two U-2 reconnaissance planes over Iraq for safety reasons after Baghdad
complained both aircraft were in the air simultaneously.
Complete Articles: available on the Articles page
Word Choice Analysis:Both of these stories are iterating the same
piece of information: 'Surveillance flights in Iraqi air space were ended.'
It is usually the case in journalism that more than one piece of information
is squeezed into each clause. This is done both for stylistic reasons,
and because journalists have a required amount of information that needs
to be fit into limited real estate (time or space). However, as you can
see, the decisions concerning diction, syntax, and what further information
is added can lead to sentences being so altered from the basic idea that
the same exact event can be depicted in two profoundly different ways. In the above example,
the use of the word "forces" vs. "withdraws" and the phrase "Iraqi fighter jets threatened" vs. "Baghdad complained"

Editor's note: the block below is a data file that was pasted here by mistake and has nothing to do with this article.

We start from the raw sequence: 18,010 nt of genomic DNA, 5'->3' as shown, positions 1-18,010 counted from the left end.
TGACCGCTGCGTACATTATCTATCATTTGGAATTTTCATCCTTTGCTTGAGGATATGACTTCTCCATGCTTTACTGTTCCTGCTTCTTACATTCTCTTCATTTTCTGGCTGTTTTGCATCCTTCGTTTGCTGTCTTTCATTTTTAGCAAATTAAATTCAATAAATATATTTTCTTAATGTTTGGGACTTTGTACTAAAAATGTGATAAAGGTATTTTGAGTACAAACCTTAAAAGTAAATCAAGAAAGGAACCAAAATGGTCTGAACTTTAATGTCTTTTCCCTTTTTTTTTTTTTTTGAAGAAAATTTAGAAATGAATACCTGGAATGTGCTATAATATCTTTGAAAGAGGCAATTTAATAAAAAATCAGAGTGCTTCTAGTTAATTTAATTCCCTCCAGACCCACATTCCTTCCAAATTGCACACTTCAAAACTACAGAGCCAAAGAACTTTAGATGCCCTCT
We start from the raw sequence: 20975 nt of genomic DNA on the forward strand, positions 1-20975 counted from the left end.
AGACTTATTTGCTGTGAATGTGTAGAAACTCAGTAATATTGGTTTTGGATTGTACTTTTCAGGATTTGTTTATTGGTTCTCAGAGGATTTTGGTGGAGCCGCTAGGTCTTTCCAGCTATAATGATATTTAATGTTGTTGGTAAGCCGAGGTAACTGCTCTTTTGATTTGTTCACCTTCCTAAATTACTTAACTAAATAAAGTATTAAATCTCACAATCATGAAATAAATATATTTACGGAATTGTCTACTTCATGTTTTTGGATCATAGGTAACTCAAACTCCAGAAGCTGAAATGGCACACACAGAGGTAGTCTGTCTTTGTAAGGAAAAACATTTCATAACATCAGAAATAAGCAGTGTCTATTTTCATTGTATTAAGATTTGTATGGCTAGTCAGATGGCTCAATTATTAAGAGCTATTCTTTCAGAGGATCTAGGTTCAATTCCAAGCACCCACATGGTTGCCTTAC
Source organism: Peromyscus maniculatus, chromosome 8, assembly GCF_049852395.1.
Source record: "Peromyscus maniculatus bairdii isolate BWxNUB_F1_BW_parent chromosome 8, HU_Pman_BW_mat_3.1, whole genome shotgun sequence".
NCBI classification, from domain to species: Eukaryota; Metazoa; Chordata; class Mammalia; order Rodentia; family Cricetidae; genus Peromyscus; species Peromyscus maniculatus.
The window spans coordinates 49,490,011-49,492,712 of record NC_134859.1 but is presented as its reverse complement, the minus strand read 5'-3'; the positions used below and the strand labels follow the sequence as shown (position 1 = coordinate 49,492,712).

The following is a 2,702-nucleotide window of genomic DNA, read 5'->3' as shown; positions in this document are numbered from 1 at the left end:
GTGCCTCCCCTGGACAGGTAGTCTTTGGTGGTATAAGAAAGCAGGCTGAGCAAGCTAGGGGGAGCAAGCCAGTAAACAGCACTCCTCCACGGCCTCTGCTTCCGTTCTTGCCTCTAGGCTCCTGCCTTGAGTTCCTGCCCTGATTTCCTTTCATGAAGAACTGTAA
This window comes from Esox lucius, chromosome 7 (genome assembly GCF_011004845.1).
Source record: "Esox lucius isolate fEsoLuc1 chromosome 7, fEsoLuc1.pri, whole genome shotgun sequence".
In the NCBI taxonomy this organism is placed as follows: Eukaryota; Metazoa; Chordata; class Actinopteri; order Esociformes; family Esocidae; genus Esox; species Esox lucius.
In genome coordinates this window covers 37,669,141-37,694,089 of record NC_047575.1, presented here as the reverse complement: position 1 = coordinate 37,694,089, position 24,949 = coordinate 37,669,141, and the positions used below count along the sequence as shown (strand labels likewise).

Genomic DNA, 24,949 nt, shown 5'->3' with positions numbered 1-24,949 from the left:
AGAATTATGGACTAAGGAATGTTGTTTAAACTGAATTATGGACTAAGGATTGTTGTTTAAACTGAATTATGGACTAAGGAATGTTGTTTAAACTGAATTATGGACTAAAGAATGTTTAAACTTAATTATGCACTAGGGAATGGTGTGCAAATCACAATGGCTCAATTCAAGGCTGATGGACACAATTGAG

impacts the way we read the articles.
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Here are hockey game coverage headlines from the two home towns of the opposing
The Denver Post
The Detroit News
|red wings 5, avalanche 3
begins Avs' tumble
|Red Wings 5, Avalanche 3
are too much for Avalanche
Word Choice Analysis:Here we have a humorous example of how Geographic
Bias can play out in word choice. This may seem somewhat of a trite
example, especially since these sports writers do not pretend to be as unbiased
as general news writers, but it serves as a good example to plainly show
the same phenomenon as Example 1.